Tag: Western Civ.

Thank Samuel Johnson for the Jane Austen Revival

Without his “Dictionary,” you probably wouldn’t be able to make sense of “Sense and Sensibility”

Do you like being able to read Jane Austen?

How about understanding the Declaration of Independence?

Do you like having a snowball’s chance in hell at getting to the meaning of Shakespeare?

Then thank the dictionary.

In particular, thank Samuel Johnson’s A Dictionary of the English Language (1755).


England first developed a literate population in the 1700s, when reading became fashionable and widespread. It had become so popular that the London Chronicle, at Johnson’s suggestion, started publishing a new genre of writing that would have been unheard just of a few decades earlier: the book review.

With this rise in reading came a movement to stabilize the English language, which had been undergoing fast and colossal changes over the past 200 years, making Elizabethan English much different than Georgian England’s:

Elizabethan English grew so fast, putting on muscle so swiftly and in such unforeseeable places, that it was both exciting and unpredictable . . . [T]here was no thing as ‘correct’ or ‘incorrect’ spelling. Everyone spelt a word in the way he thought it ought to be spelt.” John Wain, Samuel Johnson (1974), 138.

Some, like Johnathan Swift, wanted to establish a formal academy, along French lines, to stabilize and normalize the language. If the language weren’t slowed down, their beloved Shakespeare could become indecipherable in a few generations, not to mention John Milton and the King James Version of the Bible.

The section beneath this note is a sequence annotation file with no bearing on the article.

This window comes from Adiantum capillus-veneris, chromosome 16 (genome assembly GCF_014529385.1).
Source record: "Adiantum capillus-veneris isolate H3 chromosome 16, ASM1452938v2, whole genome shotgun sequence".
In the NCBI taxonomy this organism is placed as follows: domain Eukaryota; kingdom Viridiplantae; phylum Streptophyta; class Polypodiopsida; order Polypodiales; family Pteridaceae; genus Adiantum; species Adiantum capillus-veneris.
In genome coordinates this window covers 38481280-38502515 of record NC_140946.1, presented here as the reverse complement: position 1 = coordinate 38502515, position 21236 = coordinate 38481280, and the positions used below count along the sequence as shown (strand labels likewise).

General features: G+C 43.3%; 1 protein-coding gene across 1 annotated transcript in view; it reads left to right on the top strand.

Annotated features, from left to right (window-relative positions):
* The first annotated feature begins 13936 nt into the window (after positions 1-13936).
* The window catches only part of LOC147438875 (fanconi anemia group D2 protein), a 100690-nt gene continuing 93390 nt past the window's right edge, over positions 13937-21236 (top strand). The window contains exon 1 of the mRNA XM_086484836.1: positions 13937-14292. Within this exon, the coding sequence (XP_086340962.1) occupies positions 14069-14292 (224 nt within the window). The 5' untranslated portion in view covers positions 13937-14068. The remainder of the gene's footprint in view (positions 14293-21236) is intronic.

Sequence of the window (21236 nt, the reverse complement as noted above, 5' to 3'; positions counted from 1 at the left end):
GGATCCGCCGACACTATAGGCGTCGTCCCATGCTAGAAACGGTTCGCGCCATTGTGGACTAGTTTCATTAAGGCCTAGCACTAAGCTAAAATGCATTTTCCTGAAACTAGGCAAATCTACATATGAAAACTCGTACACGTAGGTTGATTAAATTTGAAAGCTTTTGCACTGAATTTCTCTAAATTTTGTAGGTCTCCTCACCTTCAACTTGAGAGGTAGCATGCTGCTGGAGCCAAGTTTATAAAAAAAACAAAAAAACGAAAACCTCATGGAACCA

Others, like Johnson, opposed Swift and the government academy approach, preferring a more relaxed one. Johnson wanted English stabilized, but not constricted. Johnson knew language by its nature changes.

So: Norms, yes. Laws, no.

A group of prosperous booksellers agreed. They came together in 1746 and offered Johnson 1,575 … Read the rest

How to Look Like You Know History

Start by memorizing a simple framework, then start filling it in

It was in the 1990s. I was listening to a group of friends discuss their different views on a subject. I don’t remember any details. I just remember it was a religious discussion of some sort and in the course of it, the topic of Islam and Muhammad came up.

“Did he come before or after Jesus?” asked one of the more opinionated participants.

I told him Jesus came about 600 years before Muhammad.

I then intuitively disregarded anything he had to say from that point forward.

My reaction may have been harsh, but it was unavoidable. In any decent discourse, you ought to be able to presume a certain “base level” of knowledge. If you’re talking about something like religion, in which history plays a huge role, it’s not unreasonable to expect others in the discussion to know something about history.

The thing is, it’s not just religion. History plays a role in a lot of subjects. You can trace historically-relevant information to any topic of discussion. Even something as “contemporary” as COVID evokes references to the Spanish Flu and Black Death . . . both historical events.

History, in short, is always relevant.

History, though, can be hard. If you weren’t raised in a home or educational environment that emphasized history, you may not have an historical framework. Without a framework, it’s difficult to fit a set of historical facts into a relevant reference. Without a relevant reference, any set of historical facts can appear to be, and indeed might be for you, just a set of random facts.

Fortunately, I believe it’s possible to develop a simple historical framework by memorizing just ten years.

A Few Caveats

There are a few things to keep in mind … Read the rest